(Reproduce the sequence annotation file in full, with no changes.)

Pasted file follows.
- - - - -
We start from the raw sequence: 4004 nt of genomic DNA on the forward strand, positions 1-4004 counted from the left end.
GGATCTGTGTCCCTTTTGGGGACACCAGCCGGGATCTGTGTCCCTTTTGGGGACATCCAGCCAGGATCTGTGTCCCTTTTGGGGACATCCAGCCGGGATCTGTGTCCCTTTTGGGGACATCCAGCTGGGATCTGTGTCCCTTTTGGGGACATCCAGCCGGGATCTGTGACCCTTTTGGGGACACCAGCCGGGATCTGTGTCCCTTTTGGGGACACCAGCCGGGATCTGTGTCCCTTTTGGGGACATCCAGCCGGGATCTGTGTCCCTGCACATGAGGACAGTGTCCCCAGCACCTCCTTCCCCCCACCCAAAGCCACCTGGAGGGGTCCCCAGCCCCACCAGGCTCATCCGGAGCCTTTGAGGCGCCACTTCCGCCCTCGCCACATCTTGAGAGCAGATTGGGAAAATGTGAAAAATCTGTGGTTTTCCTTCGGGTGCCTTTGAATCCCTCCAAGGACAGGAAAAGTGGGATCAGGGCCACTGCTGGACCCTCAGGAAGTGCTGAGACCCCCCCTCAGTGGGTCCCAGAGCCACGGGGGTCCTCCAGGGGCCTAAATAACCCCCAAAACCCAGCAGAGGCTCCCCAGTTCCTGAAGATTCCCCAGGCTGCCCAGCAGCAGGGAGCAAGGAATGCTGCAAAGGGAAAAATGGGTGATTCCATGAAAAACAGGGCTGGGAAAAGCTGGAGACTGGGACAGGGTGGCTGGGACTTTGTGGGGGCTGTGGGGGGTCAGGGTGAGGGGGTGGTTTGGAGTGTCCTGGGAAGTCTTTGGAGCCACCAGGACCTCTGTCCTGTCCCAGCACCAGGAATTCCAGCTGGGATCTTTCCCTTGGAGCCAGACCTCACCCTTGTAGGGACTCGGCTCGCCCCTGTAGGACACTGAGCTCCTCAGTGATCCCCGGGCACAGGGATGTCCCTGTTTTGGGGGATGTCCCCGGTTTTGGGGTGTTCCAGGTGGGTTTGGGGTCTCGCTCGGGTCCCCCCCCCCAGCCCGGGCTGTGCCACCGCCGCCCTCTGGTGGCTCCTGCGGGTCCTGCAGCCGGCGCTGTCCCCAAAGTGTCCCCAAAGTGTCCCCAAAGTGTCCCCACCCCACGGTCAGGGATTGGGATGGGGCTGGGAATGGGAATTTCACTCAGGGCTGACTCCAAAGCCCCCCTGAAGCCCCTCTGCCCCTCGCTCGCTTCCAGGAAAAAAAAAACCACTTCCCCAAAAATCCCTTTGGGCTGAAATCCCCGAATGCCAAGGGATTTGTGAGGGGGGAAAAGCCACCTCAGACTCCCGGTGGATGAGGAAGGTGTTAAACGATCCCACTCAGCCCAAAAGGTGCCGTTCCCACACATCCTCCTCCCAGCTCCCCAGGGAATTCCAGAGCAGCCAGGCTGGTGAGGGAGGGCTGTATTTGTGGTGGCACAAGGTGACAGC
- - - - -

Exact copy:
We start from the raw sequence: 4004 nt of genomic DNA on the forward strand, positions 1-4004 counted from the left end.
GGATCTGTGTCCCTTTTGGGGACACCAGCCGGGATCTGTGTCCCTTTTGGGGACATCCAGCCAGGATCTGTGTCCCTTTTGGGGACATCCAGCCGGGATCTGTGTCCCTTTTGGGGACATCCAGCTGGGATCTGTGTCCCTTTTGGGGACATCCAGCCGGGATCTGTGACCCTTTTGGGGACACCAGCCGGGATCTGTGTCCCTTTTGGGGACACCAGCCGGGATCTGTGTCCCTTTTGGGGACATCCAGCCGGGATCTGTGTCCCTGCACATGAGGACAGTGTCCCCAGCACCTCCTTCCCCCCACCCAAAGCCACCTGGAGGGGTCCCCAGCCCCACCAGGCTCATCCGGAGCCTTTGAGGCGCCACTTCCGCCCTCGCCACATCTTGAGAGCAGATTGGGAAAATGTGAAAAATCTGTGGTTTTCCTTCGGGTGCCTTTGAATCCCTCCAAGGACAGGAAAAGTGGGATCAGGGCCACTGCTGGACCCTCAGGAAGTGCTGAGACCCCCCCTCAGTGGGTCCCAGAGCCACGGGGGTCCTCCAGGGGCCTAAATAACCCCCAAAACCCAGCAGAGGCTCCCCAGTTCCTGAAGATTCCCCAGGCTGCCCAGCAGCAGGGAGCAAGGAATGCTGCAAAGGGAAAAATGGGTGATTCCATGAAAAACAGGGCTGGGAAAAGCTGGAGACTGGGACAGGGTGGCTGGGACTTTGTGGGGGCTGTGGGGGGTCAGGGTGAGGGGGTGGTTTGGAGTGTCCTGGGAAGTCTTTGGAGCCACCAGGACCTCTGTCCTGTCCCAGCACCAGGAATTCCAGCTGGGATCTTTCCCTTGGAGCCAGACCTCACCCTTGTAGGGACTCGGCTCGCCCCTGTAGGACACTGAGCTCCTCAGTGATCCCCGGGCACAGGGATGTCCCTGTTTTGGGGGATGTCCCCGGTTTTGGGGTGTTCCAGGTGGGTTTGGGGTCTCGCTCGGGTCCCCCCCCCCAGCCCGGGCTGTGCCACCGCCGCCCTCTGGTGGCTCCTGCGGGTCCTGCAGCCGGCGCTGTCCCCAAAGTGTCCCCAAAGTGTCCCCAAAGTGTCCCCACCCCACGGTCAGGGATTGGGATGGGGCTGGGAATGGGAATTTCACTCAGGGCTGACTCCAAAGCCCCCCTGAAGCCCCTCTGCCCCTCGCTCGCTTCCAGGAAAAAAAAAACCACTTCCCCAAAAATCCCTTTGGGCTGAAATCCCCGAATGCCAAGGGATTTGTGAGGGGGGAAAAGCCACCTCAGACTCCCGGTGGATGAGGAAGGTGTTAAACGATCCCACTCAGCCCAAAAGGTGCCGTTCCCACACATCCTCCTCCCAGCTCCCCAGGGAATTCCAGAGCAGCCAGGCTGGTGAGGGAGGGCTGTATTTGTGGTGGCACAAGGTGACAGC